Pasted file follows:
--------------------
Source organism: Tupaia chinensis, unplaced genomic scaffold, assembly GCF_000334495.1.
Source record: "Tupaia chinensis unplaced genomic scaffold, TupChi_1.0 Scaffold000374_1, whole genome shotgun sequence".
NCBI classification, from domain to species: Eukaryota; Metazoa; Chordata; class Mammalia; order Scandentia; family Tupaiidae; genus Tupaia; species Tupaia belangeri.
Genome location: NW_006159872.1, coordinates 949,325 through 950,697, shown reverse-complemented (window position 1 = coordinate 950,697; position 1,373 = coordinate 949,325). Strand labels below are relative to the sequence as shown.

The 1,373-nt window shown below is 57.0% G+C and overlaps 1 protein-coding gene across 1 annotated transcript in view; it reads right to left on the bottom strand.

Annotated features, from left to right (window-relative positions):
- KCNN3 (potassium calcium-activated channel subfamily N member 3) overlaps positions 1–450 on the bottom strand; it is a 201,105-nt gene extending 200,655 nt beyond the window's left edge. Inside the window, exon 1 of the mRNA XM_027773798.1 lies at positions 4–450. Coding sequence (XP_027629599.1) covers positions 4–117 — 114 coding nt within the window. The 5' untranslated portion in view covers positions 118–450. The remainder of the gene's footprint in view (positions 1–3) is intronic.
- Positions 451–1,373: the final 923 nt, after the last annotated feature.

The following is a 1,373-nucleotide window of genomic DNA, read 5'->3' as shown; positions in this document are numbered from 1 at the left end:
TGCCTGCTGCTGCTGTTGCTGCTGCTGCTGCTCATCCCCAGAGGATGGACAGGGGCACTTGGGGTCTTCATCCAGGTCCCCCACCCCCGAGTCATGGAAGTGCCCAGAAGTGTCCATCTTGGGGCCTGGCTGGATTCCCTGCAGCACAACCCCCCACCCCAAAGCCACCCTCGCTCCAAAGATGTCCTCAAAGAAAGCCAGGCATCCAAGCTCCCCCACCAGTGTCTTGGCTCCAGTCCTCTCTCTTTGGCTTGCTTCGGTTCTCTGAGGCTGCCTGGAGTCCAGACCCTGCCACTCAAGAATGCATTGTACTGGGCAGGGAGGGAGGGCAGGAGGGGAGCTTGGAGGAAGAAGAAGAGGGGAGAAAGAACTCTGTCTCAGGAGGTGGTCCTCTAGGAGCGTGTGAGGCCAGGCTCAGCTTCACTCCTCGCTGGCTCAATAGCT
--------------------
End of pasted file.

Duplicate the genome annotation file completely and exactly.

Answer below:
Source organism: Tupaia chinensis, unplaced genomic scaffold, assembly GCF_000334495.1.
Source record: "Tupaia chinensis unplaced genomic scaffold, TupChi_1.0 Scaffold000374_1, whole genome shotgun sequence".
NCBI classification, from domain to species: Eukaryota; Metazoa; Chordata; class Mammalia; order Scandentia; family Tupaiidae; genus Tupaia; species Tupaia belangeri.
Genome location: NW_006159872.1, coordinates 949,325 through 950,697, shown reverse-complemented (window position 1 = coordinate 950,697; position 1,373 = coordinate 949,325). Strand labels below are relative to the sequence as shown.

The 1,373-nt window shown below is 57.0% G+C and overlaps 1 protein-coding gene across 1 annotated transcript in view; it reads right to left on the bottom strand.

Annotated features, from left to right (window-relative positions):
- KCNN3 (potassium calcium-activated channel subfamily N member 3) overlaps positions 1–450 on the bottom strand; it is a 201,105-nt gene extending 200,655 nt beyond the window's left edge. Inside the window, exon 1 of the mRNA XM_027773798.1 lies at positions 4–450. Coding sequence (XP_027629599.1) covers positions 4–117 — 114 coding nt within the window. The 5' untranslated portion in view covers positions 118–450. The remainder of the gene's footprint in view (positions 1–3) is intronic.
- Positions 451–1,373: the final 923 nt, after the last annotated feature.

The following is a 1,373-nucleotide window of genomic DNA, read 5'->3' as shown; positions in this document are numbered from 1 at the left end:
TGCCTGCTGCTGCTGTTGCTGCTGCTGCTGCTCATCCCCAGAGGATGGACAGGGGCACTTGGGGTCTTCATCCAGGTCCCCCACCCCCGAGTCATGGAAGTGCCCAGAAGTGTCCATCTTGGGGCCTGGCTGGATTCCCTGCAGCACAACCCCCCACCCCAAAGCCACCCTCGCTCCAAAGATGTCCTCAAAGAAAGCCAGGCATCCAAGCTCCCCCACCAGTGTCTTGGCTCCAGTCCTCTCTCTTTGGCTTGCTTCGGTTCTCTGAGGCTGCCTGGAGTCCAGACCCTGCCACTCAAGAATGCATTGTACTGGGCAGGGAGGGAGGGCAGGAGGGGAGCTTGGAGGAAGAAGAAGAGGGGAGAAAGAACTCTGTCTCAGGAGGTGGTCCTCTAGGAGCGTGTGAGGCCAGGCTCAGCTTCACTCCTCGCTGGCTCAATAGCT